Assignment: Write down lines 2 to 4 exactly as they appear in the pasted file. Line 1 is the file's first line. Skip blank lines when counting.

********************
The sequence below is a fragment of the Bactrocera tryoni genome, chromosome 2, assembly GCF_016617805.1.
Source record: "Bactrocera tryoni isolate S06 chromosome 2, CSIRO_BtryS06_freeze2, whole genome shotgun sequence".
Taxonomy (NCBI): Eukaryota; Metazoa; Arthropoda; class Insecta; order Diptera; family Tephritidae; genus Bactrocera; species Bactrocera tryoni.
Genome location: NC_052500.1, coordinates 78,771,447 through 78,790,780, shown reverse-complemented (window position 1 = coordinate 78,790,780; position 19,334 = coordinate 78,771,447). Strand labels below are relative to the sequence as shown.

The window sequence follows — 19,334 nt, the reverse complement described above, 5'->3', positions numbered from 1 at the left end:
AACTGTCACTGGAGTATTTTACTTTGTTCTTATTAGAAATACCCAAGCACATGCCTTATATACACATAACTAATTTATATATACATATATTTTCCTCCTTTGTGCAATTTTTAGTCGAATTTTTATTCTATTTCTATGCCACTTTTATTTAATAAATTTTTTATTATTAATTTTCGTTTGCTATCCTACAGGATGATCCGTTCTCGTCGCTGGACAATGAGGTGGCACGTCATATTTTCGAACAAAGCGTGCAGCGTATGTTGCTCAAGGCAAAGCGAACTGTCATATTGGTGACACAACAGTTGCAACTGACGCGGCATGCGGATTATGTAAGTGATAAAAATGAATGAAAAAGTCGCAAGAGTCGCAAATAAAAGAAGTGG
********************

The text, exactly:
Source record: "Bactrocera tryoni isolate S06 chromosome 2, CSIRO_BtryS06_freeze2, whole genome shotgun sequence".
Taxonomy (NCBI): Eukaryota; Metazoa; Arthropoda; class Insecta; order Diptera; family Tephritidae; genus Bactrocera; species Bactrocera tryoni.
Genome location: NC_052500.1, coordinates 78,771,447 through 78,790,780, shown reverse-complemented (window position 1 = coordinate 78,790,780; position 19,334 = coordinate 78,771,447). Strand labels below are relative to the sequence as shown.